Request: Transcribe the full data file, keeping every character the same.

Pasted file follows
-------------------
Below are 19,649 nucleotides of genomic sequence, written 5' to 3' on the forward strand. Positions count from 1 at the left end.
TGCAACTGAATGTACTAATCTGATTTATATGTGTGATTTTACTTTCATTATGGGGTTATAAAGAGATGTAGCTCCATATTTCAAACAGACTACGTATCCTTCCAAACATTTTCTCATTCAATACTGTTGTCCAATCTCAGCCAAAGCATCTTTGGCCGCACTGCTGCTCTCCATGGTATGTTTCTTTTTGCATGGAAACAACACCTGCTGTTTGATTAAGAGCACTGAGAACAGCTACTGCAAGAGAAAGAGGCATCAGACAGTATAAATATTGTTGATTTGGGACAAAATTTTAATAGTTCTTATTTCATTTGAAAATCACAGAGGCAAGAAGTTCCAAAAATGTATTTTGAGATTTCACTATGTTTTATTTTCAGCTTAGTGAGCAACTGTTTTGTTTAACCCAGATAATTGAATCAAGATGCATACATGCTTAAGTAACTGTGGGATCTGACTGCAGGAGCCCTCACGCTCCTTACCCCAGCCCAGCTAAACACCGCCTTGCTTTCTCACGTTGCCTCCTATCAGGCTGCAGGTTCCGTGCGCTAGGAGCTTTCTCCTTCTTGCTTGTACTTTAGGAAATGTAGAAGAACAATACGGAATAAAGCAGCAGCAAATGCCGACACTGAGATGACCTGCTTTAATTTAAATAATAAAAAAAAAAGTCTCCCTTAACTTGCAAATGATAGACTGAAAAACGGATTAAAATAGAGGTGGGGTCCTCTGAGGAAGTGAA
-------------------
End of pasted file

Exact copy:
Below are 19,649 nucleotides of genomic sequence, written 5' to 3' on the forward strand. Positions count from 1 at the left end.
TGCAACTGAATGTACTAATCTGATTTATATGTGTGATTTTACTTTCATTATGGGGTTATAAAGAGATGTAGCTCCATATTTCAAACAGACTACGTATCCTTCCAAACATTTTCTCATTCAATACTGTTGTCCAATCTCAGCCAAAGCATCTTTGGCCGCACTGCTGCTCTCCATGGTATGTTTCTTTTTGCATGGAAACAACACCTGCTGTTTGATTAAGAGCACTGAGAACAGCTACTGCAAGAGAAAGAGGCATCAGACAGTATAAATATTGTTGATTTGGGACAAAATTTTAATAGTTCTTATTTCATTTGAAAATCACAGAGGCAAGAAGTTCCAAAAATGTATTTTGAGATTTCACTATGTTTTATTTTCAGCTTAGTGAGCAACTGTTTTGTTTAACCCAGATAATTGAATCAAGATGCATACATGCTTAAGTAACTGTGGGATCTGACTGCAGGAGCCCTCACGCTCCTTACCCCAGCCCAGCTAAACACCGCCTTGCTTTCTCACGTTGCCTCCTATCAGGCTGCAGGTTCCGTGCGCTAGGAGCTTTCTCCTTCTTGCTTGTACTTTAGGAAATGTAGAAGAACAATACGGAATAAAGCAGCAGCAAATGCCGACACTGAGATGACCTGCTTTAATTTAAATAATAAAAAAAAAAGTCTCCCTTAACTTGCAAATGATAGACTGAAAAACGGATTAAAATAGAGGTGGGGTCCTCTGAGGAAGTGAA